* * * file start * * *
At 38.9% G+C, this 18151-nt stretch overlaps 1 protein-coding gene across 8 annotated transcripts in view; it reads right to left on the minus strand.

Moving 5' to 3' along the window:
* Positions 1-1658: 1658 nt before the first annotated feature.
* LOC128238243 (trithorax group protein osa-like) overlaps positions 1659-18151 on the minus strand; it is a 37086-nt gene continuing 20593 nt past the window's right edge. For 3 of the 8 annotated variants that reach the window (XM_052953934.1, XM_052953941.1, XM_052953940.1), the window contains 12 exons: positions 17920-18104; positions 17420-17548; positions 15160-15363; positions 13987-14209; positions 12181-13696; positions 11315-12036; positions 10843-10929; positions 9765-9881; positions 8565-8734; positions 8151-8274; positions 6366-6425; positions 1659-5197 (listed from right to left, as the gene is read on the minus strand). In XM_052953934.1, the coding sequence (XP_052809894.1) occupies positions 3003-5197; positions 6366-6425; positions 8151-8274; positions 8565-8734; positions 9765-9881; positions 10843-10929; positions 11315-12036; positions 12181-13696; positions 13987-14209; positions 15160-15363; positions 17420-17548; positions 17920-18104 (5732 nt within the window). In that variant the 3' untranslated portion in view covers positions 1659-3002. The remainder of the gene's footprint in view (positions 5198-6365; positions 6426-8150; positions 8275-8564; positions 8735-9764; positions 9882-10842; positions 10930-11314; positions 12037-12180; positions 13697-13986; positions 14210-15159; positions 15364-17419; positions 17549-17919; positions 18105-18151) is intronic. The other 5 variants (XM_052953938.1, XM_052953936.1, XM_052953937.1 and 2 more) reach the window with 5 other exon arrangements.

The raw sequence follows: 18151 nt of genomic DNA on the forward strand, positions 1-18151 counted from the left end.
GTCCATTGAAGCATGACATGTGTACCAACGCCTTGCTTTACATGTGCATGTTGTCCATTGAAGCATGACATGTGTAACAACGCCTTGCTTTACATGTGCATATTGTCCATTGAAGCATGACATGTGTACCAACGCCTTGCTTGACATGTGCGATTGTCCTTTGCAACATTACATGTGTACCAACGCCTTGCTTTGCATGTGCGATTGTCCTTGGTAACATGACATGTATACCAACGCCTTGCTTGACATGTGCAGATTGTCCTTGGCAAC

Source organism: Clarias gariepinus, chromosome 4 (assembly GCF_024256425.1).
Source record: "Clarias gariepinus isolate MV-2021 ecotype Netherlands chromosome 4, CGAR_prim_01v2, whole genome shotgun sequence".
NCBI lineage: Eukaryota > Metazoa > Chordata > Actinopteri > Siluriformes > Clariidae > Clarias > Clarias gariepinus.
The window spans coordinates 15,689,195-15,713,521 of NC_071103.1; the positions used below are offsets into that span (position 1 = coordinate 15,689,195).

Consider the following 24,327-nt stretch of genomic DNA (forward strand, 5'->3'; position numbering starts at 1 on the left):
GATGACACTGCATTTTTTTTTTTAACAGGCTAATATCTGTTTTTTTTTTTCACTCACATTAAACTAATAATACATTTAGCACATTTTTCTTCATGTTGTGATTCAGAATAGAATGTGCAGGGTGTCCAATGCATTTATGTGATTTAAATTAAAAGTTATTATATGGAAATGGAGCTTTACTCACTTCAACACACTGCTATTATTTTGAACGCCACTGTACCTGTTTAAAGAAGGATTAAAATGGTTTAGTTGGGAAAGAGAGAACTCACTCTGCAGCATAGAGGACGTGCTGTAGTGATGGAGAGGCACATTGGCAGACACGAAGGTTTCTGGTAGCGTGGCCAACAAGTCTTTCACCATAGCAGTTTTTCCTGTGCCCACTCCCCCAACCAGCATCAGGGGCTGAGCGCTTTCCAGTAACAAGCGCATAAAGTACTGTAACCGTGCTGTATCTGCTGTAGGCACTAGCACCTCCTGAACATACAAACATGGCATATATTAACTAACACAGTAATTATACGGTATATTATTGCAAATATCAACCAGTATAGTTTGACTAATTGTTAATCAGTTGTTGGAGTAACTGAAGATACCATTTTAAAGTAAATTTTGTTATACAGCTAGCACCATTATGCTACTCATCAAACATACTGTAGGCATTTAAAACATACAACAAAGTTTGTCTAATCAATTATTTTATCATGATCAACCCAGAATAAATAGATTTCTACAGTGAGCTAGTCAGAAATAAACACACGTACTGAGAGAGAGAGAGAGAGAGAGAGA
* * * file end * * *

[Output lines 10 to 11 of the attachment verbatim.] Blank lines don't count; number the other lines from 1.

The window spans coordinates 15,689,195-15,713,521 of NC_071103.1; the positions used below are offsets into that span (position 1 = coordinate 15,689,195).

Consider the following 24,327-nt stretch of genomic DNA (forward strand, 5'->3'; position numbering starts at 1 on the left):